Now the projects will begin.

Wednesday, October 5, 2016

Back in the Chesapeake, almost.

We are back in the Chesapeake, almost.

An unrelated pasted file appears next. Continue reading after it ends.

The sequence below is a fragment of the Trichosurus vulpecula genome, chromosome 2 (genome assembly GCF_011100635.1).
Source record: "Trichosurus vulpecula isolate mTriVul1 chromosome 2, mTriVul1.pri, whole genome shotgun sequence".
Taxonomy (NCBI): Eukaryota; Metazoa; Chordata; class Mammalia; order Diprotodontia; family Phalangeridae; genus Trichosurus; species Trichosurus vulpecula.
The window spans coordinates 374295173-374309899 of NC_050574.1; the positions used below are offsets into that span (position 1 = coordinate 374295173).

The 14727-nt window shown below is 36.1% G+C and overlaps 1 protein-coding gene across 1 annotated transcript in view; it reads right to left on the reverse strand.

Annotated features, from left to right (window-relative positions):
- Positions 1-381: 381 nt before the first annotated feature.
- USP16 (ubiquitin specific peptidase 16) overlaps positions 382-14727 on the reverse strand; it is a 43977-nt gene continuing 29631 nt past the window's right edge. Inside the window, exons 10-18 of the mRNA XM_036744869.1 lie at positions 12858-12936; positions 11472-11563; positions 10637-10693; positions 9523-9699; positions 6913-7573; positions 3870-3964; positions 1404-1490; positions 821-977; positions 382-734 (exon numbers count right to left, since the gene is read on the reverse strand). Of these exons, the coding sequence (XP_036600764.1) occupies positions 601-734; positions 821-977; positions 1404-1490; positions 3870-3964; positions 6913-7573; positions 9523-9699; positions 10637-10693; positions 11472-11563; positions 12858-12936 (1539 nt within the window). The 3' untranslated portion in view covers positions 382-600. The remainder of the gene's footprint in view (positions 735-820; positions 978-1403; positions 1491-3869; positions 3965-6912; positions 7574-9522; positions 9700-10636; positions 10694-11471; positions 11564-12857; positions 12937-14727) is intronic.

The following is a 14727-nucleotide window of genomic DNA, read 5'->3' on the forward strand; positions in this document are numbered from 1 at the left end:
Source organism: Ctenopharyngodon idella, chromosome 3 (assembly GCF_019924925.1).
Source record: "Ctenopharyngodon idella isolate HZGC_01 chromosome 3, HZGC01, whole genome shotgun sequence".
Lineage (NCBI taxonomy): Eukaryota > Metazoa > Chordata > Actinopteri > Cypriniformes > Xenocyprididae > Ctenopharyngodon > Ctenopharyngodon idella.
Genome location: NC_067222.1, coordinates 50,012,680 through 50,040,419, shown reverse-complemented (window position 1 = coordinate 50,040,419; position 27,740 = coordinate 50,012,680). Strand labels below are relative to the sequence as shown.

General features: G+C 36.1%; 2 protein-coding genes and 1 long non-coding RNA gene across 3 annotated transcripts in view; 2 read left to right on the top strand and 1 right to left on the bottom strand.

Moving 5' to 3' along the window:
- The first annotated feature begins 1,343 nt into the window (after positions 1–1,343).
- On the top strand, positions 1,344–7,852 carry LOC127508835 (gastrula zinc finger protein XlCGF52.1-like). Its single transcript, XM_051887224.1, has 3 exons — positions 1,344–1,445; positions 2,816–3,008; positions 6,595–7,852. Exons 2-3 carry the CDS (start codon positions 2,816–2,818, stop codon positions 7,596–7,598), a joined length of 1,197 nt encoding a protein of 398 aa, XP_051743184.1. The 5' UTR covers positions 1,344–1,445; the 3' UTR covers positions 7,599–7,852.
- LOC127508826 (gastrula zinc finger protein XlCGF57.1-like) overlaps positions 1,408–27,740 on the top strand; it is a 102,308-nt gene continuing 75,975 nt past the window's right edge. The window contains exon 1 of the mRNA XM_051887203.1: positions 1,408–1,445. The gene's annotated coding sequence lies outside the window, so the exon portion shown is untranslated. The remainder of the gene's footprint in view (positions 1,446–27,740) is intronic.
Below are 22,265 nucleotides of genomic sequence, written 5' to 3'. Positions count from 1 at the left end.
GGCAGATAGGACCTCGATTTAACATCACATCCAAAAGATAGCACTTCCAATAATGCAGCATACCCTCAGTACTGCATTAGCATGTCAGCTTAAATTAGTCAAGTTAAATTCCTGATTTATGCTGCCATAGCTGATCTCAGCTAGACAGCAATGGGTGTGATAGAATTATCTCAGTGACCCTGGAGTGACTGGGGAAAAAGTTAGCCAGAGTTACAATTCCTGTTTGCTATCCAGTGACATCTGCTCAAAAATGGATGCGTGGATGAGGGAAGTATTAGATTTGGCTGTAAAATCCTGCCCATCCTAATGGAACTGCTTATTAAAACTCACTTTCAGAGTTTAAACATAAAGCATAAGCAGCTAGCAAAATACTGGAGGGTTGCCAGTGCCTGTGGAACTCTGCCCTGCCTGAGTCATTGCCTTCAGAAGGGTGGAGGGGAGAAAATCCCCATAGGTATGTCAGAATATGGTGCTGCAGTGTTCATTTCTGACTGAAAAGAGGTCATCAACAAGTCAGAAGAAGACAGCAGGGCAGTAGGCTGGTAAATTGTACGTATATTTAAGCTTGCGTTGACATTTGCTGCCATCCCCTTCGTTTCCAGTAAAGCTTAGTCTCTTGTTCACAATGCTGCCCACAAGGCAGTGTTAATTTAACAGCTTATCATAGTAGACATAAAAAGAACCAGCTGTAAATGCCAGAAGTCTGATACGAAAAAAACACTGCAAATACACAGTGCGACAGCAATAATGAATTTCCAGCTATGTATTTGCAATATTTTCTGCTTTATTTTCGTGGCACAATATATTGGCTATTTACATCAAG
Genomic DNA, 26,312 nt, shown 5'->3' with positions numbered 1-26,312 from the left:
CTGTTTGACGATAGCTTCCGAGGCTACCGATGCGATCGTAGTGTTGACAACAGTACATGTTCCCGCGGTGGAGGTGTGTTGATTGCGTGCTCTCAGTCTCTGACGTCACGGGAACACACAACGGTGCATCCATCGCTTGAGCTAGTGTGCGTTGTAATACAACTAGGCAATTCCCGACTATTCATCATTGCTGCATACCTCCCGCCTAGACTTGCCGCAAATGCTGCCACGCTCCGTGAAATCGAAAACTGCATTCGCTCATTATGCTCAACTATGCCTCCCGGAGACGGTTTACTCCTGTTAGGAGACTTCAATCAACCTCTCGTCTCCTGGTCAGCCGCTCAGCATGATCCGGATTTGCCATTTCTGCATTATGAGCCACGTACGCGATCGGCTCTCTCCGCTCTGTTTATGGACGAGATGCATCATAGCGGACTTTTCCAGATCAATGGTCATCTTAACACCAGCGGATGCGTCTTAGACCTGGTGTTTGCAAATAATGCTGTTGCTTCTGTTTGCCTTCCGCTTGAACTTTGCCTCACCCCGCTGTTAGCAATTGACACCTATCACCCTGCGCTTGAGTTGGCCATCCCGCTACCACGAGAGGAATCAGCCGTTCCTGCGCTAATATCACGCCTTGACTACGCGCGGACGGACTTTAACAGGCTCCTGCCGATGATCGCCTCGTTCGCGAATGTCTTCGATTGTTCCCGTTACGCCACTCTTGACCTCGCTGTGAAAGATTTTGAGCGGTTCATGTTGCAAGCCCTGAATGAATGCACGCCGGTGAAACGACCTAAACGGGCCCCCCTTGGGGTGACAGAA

We were in Hadley Harbor in the Elizabeth Island chain in Massachusetts and the weather was forecast to get worse before it would get better.  We decided that we needed to move since there was a possible two day window to travel offshore along the Jersey coast getting us south.  Wednesday morning we started out planning to put some miles behind us.  There was a nor’easter coming but we felt we could handle the conditions before it arrived.  We started down Buzzards Bay with just the headsail and the mizzen in 20-25 knot winds, we were making good time.  We planned to stop for the night at Stonington but continued on to New London.  We figured to pick up a mooring in the harbor or maybe stay on a guest mooring we had used last summer, but when Cori called our friends on Kindred Spirit they told us to use their mooring.  We checked and rechecked the weather that night and decided to continue on the next day since the conditions would be about the same.  We thought it would take twelve hours to get to Port Washington and we are now getting a little less daylight than that each day.  We would have to push it.  We fired up the motor at sunrise and were ready to go but the readings from the alternator were off.  After two hours of troubleshooting it was working again, don’t know what was wrong.  The storm was forecast to arrive on Friday so we needed to move or would have to stay through the weekend.  About 8:30 we dropped the mooring and headed out again.  This time we motor-sailed through the day.  The new auto pilot was doing an alright job of steering us but as the waves grew it started having a hard time keeping our course.  The winds and waves were from behind us and as the bigger ones (six foot) would hit us they would push us off course and the pilot took a long time to get us back and by then another wave would hit us, a very zig-zag course.  We were trying to stay on the north side of Long Island Sound to block some of the winds but eventually we had to shift further south and cross to the other side.  Since we got a late start we were still a couple of hours short when it got dark.  Before the sun set we were passed by a tug pushing a barge and we homed in on his lights and followed him.  By this time the auto pilot could not hold a course and I was hand steering.  We followed the barge until we got to the entrance to Manhasset Bay.  Once we turned into the bay and got some protection from the wind we were able to drop the sail.  We had been motor-sailing with the mainsail up all day and it was too windy and rough to try to drop it earlier.  Once the sail was down we needed to find a mooring.  Port Washington has twenty public moorings that are free for the first two days you are there and we planned to pick up one of them.  By now it was after 8:30 pm and it was dark.  We tried maneuvering through the harbor but chose instead to pick up the first mooring we could find and deal with the owner in the morning.  We found several that no longer had lines on them then found one that still had them.  After some difficulty we were finally tied up to something semi-solid.  We had traveled 87 miles and were tired.  In the morning Vic, from the yacht club came out to let us know it was their mooring but we were welcome to use it without charge and that it was more the big enough to hold us during the storm.